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items tagged with Christian Bale

Cartoon Nut Work: “Despicable Me” and “Predators”
Written By: Mike Schulz
Section: Movies

Category: Reviews

2010-07-11 19:33:40

Despicable MeDESPICABLE ME

When a computer-animated feature doesn't have the Pixar label attached to it, I tend to be grateful for whatever flashes of true cleverness I can get, and it's a pleasure to report that Despicable Me delivers hundreds, if not thousands, of these flashes. They arrive in the form our protagonist's minions, and are called Minions, and resemble canary-yellow gel capsules with functioning limbs and one or two eyes. They're also just about the cutest, silliest, funniest damned creatures that have ever waddled, bounced, and shrieked through an animated outing (excepting your own children, of course). I liked Despicable Me just fine, but I never loved the movie more than when these miniature slapstick wonders were on-screen; the Minions' boss may be a super-thief, but these goofy little buggers easily steal the show.
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Charmed and Dangerous: "Public Enemies," "Away We Go," and "My Sister's Keeper"
Written By: Mike Schulz
Section: Movies

Category: Reviews

2009-07-03 12:00:00

Johnny Depp in Public EnemiesPUBLIC ENEMIES

With a low-key yet intensely charismatic Johnny Depp as its lead, you could describe Michael Mann's Public Enemies as the story behind the criminal activity of the infamous, Depression-era bank robber John Dillinger. But that's not entirely accurate. The film is also about the nascent, frequently misguided authority of the FBI, personified here by a stalwart agent (a somber, less-throaty-than-usual Christian Bale) and showboating chief J. Edgar Hoover (a spectacular Billy Crudup). It's also about early media saturation in our country, and the public's complicity in turning villains into heroes, and the labyrinthine hierarchies among American gangsters, and - as embodied by a dazzlingly desirable and powerful Marion Cotillard - the ever-unpredictable nature of love. And, more than anything, it's about the exquisite craftsmanship of Michael Mann, whose Public Enemies doesn't look or sound quite like any other crime movie you've seen, and whose technical virtuosity might make Public Enemies impossible to forget.


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Traveling Exhibits: "Night at the Museum: Battle of the Smithsonian," "Terminator Salvation," and "Dance Flick"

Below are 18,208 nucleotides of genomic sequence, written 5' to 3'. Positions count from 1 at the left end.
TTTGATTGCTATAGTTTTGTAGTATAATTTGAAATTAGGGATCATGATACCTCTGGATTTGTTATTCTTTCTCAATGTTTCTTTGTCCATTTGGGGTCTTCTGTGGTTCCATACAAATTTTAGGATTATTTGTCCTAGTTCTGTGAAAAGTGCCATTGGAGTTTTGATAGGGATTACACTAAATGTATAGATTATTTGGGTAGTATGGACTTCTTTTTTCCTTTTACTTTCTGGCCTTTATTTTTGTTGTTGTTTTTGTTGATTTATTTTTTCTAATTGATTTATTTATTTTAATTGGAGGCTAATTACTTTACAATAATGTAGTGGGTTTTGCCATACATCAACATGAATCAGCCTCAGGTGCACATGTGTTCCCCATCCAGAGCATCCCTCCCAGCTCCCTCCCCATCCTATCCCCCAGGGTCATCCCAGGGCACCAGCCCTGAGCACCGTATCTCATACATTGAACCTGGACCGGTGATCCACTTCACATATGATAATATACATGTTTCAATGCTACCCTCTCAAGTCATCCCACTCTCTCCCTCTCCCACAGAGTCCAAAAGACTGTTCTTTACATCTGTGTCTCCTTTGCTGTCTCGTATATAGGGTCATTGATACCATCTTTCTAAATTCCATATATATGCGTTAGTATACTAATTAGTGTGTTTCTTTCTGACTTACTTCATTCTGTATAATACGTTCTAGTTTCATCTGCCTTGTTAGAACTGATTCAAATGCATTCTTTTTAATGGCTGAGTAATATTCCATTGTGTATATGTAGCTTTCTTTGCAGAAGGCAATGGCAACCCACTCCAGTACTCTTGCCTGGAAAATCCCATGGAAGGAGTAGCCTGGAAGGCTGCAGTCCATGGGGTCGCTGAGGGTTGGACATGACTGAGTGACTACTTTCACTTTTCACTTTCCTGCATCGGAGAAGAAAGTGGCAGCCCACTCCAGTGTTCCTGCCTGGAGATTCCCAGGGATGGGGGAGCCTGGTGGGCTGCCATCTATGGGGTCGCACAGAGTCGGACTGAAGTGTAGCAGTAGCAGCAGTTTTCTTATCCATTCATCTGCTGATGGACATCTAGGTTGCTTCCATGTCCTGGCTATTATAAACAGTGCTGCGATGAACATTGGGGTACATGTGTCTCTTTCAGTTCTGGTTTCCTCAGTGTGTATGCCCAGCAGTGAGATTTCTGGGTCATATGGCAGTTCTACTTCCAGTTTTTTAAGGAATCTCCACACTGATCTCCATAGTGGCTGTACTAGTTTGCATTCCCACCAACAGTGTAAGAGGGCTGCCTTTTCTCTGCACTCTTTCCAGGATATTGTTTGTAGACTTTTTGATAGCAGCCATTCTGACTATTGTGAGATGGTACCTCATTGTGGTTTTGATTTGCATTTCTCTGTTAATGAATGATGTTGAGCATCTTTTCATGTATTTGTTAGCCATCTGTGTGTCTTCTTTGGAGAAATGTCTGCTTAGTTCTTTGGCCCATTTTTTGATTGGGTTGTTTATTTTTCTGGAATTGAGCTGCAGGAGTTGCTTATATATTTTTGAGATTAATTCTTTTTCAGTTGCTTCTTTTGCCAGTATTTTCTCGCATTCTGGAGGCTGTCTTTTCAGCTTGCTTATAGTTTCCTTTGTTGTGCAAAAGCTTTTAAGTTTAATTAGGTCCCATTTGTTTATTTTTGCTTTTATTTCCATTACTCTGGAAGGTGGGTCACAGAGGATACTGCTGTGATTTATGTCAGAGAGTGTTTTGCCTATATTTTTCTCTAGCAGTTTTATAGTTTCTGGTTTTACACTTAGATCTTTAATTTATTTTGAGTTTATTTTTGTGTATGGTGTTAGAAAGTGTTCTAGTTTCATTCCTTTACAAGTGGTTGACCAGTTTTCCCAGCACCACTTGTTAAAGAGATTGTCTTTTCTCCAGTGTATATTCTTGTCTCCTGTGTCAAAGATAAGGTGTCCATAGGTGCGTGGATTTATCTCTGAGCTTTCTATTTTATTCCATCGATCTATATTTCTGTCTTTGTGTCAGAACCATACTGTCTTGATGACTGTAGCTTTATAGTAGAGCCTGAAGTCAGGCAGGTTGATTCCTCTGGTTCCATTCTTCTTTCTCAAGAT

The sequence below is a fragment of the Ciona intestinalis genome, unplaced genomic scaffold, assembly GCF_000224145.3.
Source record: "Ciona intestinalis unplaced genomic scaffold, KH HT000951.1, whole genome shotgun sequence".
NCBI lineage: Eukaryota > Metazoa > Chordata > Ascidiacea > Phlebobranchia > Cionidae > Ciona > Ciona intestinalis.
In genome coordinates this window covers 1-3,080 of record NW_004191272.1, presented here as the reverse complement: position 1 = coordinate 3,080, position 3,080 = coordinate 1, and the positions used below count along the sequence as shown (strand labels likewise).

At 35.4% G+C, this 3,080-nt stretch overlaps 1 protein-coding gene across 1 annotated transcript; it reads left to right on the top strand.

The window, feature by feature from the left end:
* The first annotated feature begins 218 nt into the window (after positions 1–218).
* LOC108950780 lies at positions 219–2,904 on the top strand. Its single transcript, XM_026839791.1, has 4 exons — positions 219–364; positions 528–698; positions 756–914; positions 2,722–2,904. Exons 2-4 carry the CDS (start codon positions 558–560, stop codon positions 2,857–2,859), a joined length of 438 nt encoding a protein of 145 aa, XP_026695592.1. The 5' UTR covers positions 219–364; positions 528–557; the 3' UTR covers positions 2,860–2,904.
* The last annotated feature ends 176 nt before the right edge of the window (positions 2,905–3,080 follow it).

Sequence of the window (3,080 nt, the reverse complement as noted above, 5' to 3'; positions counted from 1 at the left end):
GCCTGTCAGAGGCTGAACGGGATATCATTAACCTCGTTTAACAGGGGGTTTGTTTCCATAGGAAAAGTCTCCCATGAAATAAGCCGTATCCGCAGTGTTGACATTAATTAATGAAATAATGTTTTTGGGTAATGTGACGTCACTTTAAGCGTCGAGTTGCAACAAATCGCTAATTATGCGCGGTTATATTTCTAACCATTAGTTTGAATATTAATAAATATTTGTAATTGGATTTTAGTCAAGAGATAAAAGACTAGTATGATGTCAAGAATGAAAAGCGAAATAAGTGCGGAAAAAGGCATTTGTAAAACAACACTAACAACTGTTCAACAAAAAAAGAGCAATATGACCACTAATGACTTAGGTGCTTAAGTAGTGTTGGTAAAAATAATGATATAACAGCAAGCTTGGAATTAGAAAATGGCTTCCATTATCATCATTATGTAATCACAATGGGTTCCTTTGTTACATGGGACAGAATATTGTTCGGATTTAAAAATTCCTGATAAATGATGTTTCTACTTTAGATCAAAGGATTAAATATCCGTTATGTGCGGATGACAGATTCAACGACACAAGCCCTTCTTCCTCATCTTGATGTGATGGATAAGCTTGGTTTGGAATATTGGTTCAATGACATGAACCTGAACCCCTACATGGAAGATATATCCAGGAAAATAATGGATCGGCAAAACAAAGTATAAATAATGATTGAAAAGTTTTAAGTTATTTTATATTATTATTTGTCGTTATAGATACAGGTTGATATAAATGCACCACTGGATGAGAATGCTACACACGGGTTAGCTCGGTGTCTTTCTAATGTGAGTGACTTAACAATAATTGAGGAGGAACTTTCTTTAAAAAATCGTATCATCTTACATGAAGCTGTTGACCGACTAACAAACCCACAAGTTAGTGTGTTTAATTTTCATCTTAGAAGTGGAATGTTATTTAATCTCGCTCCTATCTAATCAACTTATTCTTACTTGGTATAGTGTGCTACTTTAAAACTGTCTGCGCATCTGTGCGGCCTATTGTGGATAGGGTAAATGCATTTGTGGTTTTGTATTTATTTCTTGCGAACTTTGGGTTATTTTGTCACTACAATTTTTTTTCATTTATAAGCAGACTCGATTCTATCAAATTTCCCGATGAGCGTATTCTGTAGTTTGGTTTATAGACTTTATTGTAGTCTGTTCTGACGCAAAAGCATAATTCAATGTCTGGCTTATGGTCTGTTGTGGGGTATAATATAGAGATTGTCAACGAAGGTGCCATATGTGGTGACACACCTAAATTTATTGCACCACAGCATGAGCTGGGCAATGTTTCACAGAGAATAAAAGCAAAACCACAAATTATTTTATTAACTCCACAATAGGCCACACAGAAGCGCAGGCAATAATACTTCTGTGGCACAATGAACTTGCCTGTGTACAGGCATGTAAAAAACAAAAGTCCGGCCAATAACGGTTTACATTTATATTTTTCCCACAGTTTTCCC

Written By: Mike Schulz
Section: Movies

Category: Reviews

2009-05-24 21:57:26

Ben Stiller in Night at the Museum: Battle of the SmithsonianNIGHT AT THE MUSEUM: BATTLE OF THE SMITHSONIAN

Night at the Museum: Battle of the Smithsonian is to its precursor what Ghostbusters II is to Ghostbusters: the less-novel offering, sure, but a follow-up of surprising wit and great throwaway touches, and one that, in many ways, improves on source material that was pretty terrific to begin with. Despite its titular locale, no one is going to mistake director Shawn Levy's adventure comedy for a work of art, yet when this follow-up is really working - which is surprisingly often - it provides a giddy, giggly rush, and it's filled with comic bits that you could probably watch three or four times in succession and laugh at every single time. The movie is scrappy, silly, and a load of fun.


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Harlequin Romance: "The Dark Knight"
Written By: Mike Schulz
Section: Movies

Category: Reviews

2008-07-23 08:14:56

Heath Ledger in The Dark KnightTHE DARK KNIGHT

The buzz on Heath Ledger's portrayal of the Joker in The Dark Knight may start to wane by the time the late actor is awarded the Oscar for it, but the effects of this performance are likely to be felt for years, if not decades.


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Moral Minority: "3:10 to Yuma" and "The Brothers Solomon"
Written By: Mike Schulz
Section: Movies

Category: Reviews

2007-09-12 08:28:57

Christian Bale in 3:10 to Yuma3:10 TO YUMA

James Mangold's dramatic Western 3:10 to Yuma, the remake of a Glenn Ford oater from a half-century ago, is a tough, effective, frequently powerful piece of work. Yet despite its authentic period design and supremely intelligent performances, it feels a little lightweight; a few hours after seeing it, you may not remember much about the experience except having had a good time. Especially considering Hollywood output of late, 3:10 to Yuma is hardly a disappointment, but for all of its thematic richness, the movie is rather generic - it's a modern-day action blockbuster in Old West attire. The film is everything except moving, and I have a sneaking suspicion that Mangold desperately wants it to be.


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